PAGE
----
Tag Archives: H.D. Gilmour

Before and After on Lake Ave West — H. D. Gilmour

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1936 Carleton Place Directory courtesy of The Carleton Place and Beckwith Heritage Museum. Not only was H.D. Gilmour a builder in Carleton Place– his wife’s family was part of Almonte history. Below is one of his homes on Lake Ave West that is presently being renovated.

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Mrs.H. D. Gilmour of Carleton Place was a niece of the late Mr. and Mrs. L. W. Shipman, with whom she spent her early years. Mr. L. W. Shipman was a grandson of Daniel Shipman and the last of the Shipmans to live in Almonte. He lived to be quite an age, and many will remember him riding his bicycle or driving his car around town when he was in his eighties. Over the years he could be seen bicycling, or in later years driving his car, out to the old cemetery, there to work cutting the grass and weeds and brush – trying to keep the resting place of his ancestors in a decent appearance. He had evidently been obliged to constitute himself a one-man cemetery committee, custodian and caretaker for the upkeep of the cemetery. Since then there has been no one.–Almonte Gazette 1970.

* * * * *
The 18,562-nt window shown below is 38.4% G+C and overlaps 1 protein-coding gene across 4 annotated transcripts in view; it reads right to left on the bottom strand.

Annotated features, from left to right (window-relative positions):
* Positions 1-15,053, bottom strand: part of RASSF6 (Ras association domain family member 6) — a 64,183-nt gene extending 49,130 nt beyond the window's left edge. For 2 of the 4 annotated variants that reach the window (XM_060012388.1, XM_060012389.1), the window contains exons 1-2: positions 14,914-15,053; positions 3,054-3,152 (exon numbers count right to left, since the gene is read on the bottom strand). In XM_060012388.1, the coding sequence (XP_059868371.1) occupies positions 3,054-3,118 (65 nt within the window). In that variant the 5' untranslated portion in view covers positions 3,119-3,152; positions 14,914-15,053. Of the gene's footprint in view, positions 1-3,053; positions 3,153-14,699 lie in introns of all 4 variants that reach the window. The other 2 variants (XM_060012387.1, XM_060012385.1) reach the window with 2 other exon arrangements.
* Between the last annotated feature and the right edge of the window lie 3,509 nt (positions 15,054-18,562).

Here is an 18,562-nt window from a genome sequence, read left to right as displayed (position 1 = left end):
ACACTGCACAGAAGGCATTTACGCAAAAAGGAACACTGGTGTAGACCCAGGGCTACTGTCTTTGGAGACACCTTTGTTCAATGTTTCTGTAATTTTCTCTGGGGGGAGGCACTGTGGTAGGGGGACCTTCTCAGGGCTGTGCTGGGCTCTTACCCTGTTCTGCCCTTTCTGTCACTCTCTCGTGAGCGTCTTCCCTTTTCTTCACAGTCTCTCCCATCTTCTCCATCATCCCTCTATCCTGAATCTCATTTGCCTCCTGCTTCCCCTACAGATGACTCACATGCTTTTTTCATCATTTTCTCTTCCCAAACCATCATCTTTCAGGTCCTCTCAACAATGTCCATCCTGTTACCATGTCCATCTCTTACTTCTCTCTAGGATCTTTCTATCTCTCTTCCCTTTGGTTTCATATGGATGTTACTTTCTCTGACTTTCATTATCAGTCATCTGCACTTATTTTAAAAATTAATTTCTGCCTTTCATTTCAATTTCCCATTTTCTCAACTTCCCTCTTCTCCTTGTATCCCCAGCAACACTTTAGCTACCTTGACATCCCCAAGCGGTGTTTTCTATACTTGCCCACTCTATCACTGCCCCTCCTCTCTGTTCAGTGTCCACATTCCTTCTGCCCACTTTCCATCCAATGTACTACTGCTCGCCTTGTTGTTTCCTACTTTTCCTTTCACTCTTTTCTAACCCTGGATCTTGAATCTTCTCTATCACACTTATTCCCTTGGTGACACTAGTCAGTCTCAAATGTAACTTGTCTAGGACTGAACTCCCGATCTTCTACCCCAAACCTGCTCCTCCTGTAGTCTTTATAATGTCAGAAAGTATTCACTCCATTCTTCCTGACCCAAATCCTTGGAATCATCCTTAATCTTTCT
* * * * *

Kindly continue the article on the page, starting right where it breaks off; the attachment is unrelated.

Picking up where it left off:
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More on the Gimour family from the North Lanark Regional Museum

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Appleton’s Twisted Chimney

Digital Photo, Fall 2012
Donated by Sarah Bennett

This digital photograph from 2012 shows the once famous log cabin cottage in Appleton owned by the Gilmour family (left side of photo). Here is the full story, written by Kenneth Godfrey:

My grandfather, Harry D. Gilmour built this cottage, and put a ‘beehive’ shaped stone fireplace into one corner. He asked Beatty Hamilton, a well-known bricklayer from Carleton Place, to build its chimney, but literally with a “twist”. Beatty was at first not pleased with the idea, as he feared that folks might think it a poor job on his part, but H.D. (who enjoyed verbal and visual jokes) prevailed, and persuaded him to build it as a spiral, and I think it stood for many years until a fairly recent renovation, and alas, the chimney (like many other unique quirks from the past) is no more.

More on Beatty Hamilton from Carleton Place from Jennifer Fenwick Irwin from the Carleton Place and Beckwith Museum.

“Saw your story about Hamilton Beatty the brick layer”. This was where he lived at 274 Joseph Street, before he covered the original siding with brick. Also attached is a close up photo of the  house from two summers ago when they installed limestone lintels on the windows, and it shows the clapboard underneath the present brick.

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Buy Linda Secaspina’s Books— Flashbacks of Little Miss Flash Cadilac– Tilting the Kilt-Vintage Whispers of Carleton Place and 4 others on Amazon or Amazon Canada or Wisteria at 62 Bridge Street in Carleton Place